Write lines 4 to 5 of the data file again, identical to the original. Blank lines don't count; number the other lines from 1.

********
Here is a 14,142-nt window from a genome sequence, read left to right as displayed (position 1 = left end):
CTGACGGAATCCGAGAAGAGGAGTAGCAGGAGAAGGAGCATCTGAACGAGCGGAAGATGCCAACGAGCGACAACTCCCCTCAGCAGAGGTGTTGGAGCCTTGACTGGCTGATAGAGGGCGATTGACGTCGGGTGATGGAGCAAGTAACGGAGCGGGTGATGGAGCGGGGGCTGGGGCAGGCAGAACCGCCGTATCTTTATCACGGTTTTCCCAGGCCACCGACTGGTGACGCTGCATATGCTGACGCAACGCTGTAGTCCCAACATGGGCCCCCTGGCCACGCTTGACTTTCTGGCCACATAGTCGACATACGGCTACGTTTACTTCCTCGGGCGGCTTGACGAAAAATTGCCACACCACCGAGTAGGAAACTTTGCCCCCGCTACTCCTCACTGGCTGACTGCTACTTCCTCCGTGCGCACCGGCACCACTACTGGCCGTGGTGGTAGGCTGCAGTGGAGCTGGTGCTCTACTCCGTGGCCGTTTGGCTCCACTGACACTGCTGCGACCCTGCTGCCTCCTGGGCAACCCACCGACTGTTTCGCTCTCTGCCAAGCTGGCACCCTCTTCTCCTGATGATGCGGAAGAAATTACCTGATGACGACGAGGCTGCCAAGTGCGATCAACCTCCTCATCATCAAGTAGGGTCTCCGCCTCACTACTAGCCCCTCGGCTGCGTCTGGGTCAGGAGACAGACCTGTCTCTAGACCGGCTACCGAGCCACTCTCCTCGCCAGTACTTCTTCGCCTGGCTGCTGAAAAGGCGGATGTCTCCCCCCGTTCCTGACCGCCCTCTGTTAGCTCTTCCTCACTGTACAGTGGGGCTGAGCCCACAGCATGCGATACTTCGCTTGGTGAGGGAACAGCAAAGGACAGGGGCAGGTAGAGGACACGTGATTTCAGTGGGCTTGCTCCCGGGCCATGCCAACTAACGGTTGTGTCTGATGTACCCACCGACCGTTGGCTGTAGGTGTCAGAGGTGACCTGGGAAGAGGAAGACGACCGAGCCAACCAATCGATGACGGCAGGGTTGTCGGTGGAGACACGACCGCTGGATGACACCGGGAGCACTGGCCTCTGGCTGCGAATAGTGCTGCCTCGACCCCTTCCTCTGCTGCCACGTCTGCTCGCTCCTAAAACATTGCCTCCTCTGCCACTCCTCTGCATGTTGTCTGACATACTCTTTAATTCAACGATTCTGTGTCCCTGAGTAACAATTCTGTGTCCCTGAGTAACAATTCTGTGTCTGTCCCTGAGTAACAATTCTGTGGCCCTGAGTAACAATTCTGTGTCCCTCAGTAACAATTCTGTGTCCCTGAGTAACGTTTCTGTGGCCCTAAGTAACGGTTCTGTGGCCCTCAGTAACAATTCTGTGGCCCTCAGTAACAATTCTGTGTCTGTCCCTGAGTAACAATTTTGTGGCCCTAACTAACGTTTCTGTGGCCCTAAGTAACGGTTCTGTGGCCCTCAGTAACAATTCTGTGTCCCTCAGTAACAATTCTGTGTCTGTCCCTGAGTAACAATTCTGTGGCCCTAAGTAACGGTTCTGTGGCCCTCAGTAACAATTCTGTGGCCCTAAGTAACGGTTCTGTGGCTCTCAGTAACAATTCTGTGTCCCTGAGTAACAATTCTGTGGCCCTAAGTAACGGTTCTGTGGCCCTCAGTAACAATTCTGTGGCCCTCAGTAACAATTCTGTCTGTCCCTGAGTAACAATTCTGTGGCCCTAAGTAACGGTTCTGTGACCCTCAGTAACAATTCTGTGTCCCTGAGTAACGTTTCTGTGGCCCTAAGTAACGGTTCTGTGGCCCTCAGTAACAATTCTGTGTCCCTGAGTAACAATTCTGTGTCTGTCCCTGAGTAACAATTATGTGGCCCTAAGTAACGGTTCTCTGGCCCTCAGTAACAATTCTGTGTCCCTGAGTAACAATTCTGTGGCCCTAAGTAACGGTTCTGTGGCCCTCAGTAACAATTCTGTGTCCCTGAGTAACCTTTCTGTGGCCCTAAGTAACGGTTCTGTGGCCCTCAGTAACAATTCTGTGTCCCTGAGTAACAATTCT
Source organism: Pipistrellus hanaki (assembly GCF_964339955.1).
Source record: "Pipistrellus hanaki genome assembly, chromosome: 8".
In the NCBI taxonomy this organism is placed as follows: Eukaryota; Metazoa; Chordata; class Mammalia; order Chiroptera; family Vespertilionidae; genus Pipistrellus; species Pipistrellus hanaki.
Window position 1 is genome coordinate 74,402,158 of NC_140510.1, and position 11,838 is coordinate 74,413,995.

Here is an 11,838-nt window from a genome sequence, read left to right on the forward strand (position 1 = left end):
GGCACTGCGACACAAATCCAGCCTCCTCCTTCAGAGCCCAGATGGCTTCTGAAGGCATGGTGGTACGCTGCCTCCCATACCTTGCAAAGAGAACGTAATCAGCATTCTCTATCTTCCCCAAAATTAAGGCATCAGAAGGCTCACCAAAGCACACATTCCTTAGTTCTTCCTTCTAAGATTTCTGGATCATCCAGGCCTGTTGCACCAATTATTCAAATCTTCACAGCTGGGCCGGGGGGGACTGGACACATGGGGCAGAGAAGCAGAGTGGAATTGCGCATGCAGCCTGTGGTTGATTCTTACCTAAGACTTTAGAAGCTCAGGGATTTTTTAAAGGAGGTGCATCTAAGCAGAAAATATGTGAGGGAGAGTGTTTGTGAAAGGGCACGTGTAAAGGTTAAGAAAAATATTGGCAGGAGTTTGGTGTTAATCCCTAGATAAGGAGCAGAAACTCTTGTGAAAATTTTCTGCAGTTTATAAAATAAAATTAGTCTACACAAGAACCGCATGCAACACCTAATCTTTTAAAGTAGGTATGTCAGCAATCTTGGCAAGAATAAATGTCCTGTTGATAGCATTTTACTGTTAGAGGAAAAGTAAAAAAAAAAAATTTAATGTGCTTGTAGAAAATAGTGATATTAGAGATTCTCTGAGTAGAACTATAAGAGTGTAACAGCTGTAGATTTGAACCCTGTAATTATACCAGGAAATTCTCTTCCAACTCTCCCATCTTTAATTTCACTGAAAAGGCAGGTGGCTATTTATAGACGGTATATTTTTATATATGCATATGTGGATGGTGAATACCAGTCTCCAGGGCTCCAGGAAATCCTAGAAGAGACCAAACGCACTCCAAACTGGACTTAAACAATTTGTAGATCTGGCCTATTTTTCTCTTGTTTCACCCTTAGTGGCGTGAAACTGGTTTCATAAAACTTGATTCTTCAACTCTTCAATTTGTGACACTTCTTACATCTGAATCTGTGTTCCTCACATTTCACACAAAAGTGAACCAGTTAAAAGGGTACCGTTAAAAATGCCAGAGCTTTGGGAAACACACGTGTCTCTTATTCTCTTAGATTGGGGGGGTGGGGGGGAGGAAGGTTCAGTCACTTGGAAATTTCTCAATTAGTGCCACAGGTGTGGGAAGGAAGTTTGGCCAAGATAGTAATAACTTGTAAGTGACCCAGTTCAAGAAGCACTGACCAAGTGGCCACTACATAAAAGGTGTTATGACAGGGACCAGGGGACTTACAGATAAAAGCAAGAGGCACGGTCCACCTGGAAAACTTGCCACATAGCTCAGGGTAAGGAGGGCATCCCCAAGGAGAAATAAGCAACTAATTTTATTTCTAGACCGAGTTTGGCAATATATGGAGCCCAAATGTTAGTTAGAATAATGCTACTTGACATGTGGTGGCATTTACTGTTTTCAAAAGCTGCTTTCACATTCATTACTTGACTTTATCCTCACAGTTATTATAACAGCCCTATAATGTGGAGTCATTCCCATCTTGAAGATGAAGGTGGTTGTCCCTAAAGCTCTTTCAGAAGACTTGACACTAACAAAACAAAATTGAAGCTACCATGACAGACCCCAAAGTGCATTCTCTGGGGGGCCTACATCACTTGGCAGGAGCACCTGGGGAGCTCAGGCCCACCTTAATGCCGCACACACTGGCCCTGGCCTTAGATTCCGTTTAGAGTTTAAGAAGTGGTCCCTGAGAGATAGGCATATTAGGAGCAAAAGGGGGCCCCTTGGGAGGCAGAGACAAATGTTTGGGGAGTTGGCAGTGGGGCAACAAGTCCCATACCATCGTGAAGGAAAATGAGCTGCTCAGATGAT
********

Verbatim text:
Source record: "Pipistrellus hanaki genome assembly, chromosome: 8".
In the NCBI taxonomy this organism is placed as follows: Eukaryota; Metazoa; Chordata; class Mammalia; order Chiroptera; family Vespertilionidae; genus Pipistrellus; species Pipistrellus hanaki.